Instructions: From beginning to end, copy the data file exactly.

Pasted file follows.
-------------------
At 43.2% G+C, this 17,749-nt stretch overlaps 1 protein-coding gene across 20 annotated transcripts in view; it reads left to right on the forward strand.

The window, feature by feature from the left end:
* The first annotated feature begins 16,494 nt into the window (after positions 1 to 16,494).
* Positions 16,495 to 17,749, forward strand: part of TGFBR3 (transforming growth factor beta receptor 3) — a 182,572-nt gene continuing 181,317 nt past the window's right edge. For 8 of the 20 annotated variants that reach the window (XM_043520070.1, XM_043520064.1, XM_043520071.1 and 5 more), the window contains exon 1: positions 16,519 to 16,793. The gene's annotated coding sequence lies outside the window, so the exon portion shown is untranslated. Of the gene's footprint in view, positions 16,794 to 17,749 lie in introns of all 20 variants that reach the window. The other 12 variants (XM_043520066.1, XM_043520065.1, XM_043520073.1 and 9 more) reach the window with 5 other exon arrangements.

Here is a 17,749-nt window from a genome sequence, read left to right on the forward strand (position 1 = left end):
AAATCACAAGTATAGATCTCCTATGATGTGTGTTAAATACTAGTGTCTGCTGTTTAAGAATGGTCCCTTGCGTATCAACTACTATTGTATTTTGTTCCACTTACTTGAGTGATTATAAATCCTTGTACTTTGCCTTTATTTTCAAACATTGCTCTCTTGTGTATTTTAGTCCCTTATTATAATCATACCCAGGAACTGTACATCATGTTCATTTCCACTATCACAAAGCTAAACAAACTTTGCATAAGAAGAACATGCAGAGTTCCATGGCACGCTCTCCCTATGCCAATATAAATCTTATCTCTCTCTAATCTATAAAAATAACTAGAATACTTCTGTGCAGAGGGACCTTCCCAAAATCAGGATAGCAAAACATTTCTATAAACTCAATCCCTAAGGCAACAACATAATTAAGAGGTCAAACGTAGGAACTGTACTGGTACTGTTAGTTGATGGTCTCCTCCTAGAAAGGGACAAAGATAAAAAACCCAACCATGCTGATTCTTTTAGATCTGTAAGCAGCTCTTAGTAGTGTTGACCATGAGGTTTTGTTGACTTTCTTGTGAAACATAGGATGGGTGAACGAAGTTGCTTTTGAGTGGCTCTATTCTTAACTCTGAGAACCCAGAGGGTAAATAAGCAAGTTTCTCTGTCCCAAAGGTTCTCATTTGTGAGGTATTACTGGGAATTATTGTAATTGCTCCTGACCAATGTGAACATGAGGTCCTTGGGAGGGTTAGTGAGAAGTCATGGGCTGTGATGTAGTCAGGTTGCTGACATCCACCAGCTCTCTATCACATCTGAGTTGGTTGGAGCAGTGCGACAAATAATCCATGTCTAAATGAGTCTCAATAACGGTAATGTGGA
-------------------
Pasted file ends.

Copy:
At 43.2% G+C, this 17,749-nt stretch overlaps 1 protein-coding gene across 20 annotated transcripts in view; it reads left to right on the forward strand.

The window, feature by feature from the left end:
* The first annotated feature begins 16,494 nt into the window (after positions 1 to 16,494).
* Positions 16,495 to 17,749, forward strand: part of TGFBR3 (transforming growth factor beta receptor 3) — a 182,572-nt gene continuing 181,317 nt past the window's right edge. For 8 of the 20 annotated variants that reach the window (XM_043520070.1, XM_043520064.1, XM_043520071.1 and 5 more), the window contains exon 1: positions 16,519 to 16,793. The gene's annotated coding sequence lies outside the window, so the exon portion shown is untranslated. Of the gene's footprint in view, positions 16,794 to 17,749 lie in introns of all 20 variants that reach the window. The other 12 variants (XM_043520066.1, XM_043520065.1, XM_043520073.1 and 9 more) reach the window with 5 other exon arrangements.

Here is a 17,749-nt window from a genome sequence, read left to right on the forward strand (position 1 = left end):
AAATCACAAGTATAGATCTCCTATGATGTGTGTTAAATACTAGTGTCTGCTGTTTAAGAATGGTCCCTTGCGTATCAACTACTATTGTATTTTGTTCCACTTACTTGAGTGATTATAAATCCTTGTACTTTGCCTTTATTTTCAAACATTGCTCTCTTGTGTATTTTAGTCCCTTATTATAATCATACCCAGGAACTGTACATCATGTTCATTTCCACTATCACAAAGCTAAACAAACTTTGCATAAGAAGAACATGCAGAGTTCCATGGCACGCTCTCCCTATGCCAATATAAATCTTATCTCTCTCTAATCTATAAAAATAACTAGAATACTTCTGTGCAGAGGGACCTTCCCAAAATCAGGATAGCAAAACATTTCTATAAACTCAATCCCTAAGGCAACAACATAATTAAGAGGTCAAACGTAGGAACTGTACTGGTACTGTTAGTTGATGGTCTCCTCCTAGAAAGGGACAAAGATAAAAAACCCAACCATGCTGATTCTTTTAGATCTGTAAGCAGCTCTTAGTAGTGTTGACCATGAGGTTTTGTTGACTTTCTTGTGAAACATAGGATGGGTGAACGAAGTTGCTTTTGAGTGGCTCTATTCTTAACTCTGAGAACCCAGAGGGTAAATAAGCAAGTTTCTCTGTCCCAAAGGTTCTCATTTGTGAGGTATTACTGGGAATTATTGTAATTGCTCCTGACCAATGTGAACATGAGGTCCTTGGGAGGGTTAGTGAGAAGTCATGGGCTGTGATGTAGTCAGGTTGCTGACATCCACCAGCTCTCTATCACATCTGAGTTGGTTGGAGCAGTGCGACAAATAATCCATGTCTAAATGAGTCTCAATAACGGTAATGTGGA